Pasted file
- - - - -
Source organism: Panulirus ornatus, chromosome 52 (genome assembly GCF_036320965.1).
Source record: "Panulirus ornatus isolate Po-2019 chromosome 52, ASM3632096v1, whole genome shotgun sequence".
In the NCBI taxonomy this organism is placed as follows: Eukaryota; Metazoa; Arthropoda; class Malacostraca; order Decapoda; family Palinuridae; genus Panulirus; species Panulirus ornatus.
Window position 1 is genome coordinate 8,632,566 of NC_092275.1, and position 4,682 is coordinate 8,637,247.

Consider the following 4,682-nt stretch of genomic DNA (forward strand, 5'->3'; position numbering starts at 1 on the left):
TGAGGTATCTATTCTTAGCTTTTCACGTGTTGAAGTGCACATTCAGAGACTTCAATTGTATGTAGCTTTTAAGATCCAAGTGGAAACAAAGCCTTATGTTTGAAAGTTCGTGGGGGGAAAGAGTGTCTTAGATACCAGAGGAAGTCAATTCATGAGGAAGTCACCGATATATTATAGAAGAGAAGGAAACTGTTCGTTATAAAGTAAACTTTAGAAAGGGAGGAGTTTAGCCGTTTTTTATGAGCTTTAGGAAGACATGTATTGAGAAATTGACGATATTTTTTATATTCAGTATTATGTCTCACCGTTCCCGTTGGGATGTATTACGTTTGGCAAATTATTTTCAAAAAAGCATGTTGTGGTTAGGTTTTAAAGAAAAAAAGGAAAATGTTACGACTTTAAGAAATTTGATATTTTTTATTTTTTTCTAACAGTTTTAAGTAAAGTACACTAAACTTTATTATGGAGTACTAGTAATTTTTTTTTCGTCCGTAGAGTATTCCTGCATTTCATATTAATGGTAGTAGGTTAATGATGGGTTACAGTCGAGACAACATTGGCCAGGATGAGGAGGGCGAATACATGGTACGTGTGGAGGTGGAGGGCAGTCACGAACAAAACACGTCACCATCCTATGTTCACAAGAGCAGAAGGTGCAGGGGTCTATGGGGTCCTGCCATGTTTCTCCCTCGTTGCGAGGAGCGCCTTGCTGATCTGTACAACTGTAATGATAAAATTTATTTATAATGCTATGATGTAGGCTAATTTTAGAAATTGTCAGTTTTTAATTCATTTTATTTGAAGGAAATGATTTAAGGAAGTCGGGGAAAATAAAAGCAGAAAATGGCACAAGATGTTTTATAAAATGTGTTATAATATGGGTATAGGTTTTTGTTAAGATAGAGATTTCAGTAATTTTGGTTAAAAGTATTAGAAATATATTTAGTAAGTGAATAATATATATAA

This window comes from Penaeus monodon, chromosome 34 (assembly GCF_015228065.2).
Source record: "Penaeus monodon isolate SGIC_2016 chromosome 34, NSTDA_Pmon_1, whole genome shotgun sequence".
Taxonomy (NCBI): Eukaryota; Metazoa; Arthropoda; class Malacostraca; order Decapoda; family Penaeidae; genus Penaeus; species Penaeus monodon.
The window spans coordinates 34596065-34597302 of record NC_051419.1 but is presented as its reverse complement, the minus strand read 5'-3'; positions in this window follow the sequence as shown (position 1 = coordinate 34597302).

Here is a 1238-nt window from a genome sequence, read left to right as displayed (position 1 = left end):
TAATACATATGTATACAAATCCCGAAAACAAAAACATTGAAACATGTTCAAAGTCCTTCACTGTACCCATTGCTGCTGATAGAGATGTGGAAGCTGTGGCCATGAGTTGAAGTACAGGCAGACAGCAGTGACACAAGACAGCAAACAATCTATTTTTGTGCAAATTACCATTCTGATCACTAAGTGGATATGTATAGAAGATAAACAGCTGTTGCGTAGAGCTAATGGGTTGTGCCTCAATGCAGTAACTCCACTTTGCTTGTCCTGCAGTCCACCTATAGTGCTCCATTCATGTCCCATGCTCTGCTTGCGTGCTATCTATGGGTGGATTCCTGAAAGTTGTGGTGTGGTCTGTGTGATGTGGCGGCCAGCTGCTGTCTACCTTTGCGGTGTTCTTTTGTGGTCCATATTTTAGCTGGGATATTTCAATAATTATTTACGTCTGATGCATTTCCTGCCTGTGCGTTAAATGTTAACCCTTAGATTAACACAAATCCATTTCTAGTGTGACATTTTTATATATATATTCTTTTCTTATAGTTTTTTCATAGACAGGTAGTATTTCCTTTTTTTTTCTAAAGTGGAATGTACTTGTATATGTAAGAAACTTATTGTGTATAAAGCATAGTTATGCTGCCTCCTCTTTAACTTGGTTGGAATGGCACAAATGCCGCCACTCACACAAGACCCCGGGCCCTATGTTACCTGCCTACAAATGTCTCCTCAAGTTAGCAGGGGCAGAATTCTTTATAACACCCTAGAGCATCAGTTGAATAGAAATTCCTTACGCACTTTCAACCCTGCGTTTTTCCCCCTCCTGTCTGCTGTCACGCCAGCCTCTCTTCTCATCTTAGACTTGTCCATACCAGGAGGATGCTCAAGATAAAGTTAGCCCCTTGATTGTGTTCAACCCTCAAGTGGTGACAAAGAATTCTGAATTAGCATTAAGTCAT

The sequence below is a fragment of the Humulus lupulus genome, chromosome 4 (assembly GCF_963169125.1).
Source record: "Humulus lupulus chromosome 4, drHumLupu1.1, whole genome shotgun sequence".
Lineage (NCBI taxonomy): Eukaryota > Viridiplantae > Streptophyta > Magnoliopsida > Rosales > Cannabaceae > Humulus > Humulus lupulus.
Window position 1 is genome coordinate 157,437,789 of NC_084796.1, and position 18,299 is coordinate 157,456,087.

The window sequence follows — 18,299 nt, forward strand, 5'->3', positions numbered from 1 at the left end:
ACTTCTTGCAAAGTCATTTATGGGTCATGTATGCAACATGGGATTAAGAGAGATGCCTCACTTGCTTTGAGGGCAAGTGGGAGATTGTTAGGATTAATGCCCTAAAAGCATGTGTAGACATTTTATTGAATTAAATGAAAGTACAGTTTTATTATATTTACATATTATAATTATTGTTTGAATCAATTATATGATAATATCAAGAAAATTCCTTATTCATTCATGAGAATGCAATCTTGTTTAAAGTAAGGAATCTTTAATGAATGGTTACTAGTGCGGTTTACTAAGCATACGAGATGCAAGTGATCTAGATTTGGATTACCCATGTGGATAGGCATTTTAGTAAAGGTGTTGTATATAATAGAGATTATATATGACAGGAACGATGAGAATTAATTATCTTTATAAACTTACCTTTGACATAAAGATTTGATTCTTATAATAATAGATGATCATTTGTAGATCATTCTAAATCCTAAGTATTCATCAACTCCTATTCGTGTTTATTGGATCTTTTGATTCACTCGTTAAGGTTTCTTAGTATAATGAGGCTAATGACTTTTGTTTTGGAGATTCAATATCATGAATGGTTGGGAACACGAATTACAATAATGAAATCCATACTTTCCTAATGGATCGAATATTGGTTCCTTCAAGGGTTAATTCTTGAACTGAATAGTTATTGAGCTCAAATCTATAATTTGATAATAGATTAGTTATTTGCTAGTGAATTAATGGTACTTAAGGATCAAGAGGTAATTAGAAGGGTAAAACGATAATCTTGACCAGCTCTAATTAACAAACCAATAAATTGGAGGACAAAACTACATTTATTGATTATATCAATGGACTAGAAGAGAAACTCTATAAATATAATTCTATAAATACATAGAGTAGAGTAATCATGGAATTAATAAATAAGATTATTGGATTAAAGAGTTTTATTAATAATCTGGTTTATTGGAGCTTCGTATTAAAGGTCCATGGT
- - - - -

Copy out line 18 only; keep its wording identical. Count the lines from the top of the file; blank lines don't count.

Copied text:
ACTTCTTGCAAAGTCATTTATGGGTCATGTATGCAACATGGGATTAAGAGAGATGCCTCACTTGCTTTGAGGGCAAGTGGGAGATTGTTAGGATTAATGCCCTAAAAGCATGTGTAGACATTTTATTGAATTAAATGAAAGTACAGTTTTATTATATTTACATATTATAATTATTGTTTGAATCAATTATATGATAATATCAAGAAAATTCCTTATTCATTCATGAGAATGCAATCTTGTTTAAAGTAAGGAATCTTTAATGAATGGTTACTAGTGCGGTTTACTAAGCATACGAGATGCAAGTGATCTAGATTTGGATTACCCATGTGGATAGGCATTTTAGTAAAGGTGTTGTATATAATAGAGATTATATATGACAGGAACGATGAGAATTAATTATCTTTATAAACTTACCTTTGACATAAAGATTTGATTCTTATAATAATAGATGATCATTTGTAGATCATTCTAAATCCTAAGTATTCATCAACTCCTATTCGTGTTTATTGGATCTTTTGATTCACTCGTTAAGGTTTCTTAGTATAATGAGGCTAATGACTTTTGTTTTGGAGATTCAATATCATGAATGGTTGGGAACACGAATTACAATAATGAAATCCATACTTTCCTAATGGATCGAATATTGGTTCCTTCAAGGGTTAATTCTTGAACTGAATAGTTATTGAGCTCAAATCTATAATTTGATAATAGATTAGTTATTTGCTAGTGAATTAATGGTACTTAAGGATCAAGAGGTAATTAGAAGGGTAAAACGATAATCTTGACCAGCTCTAATTAACAAACCAATAAATTGGAGGACAAAACTACATTTATTGATTATATCAATGGACTAGAAGAGAAACTCTATAAATATAATTCTATAAATACATAGAGTAGAGTAATCATGGAATTAATAAATAAGATTATTGGATTAAAGAGTTTTATTAATAATCTGGTTTATTGGAGCTTCGTATTAAAGGTCCATGGT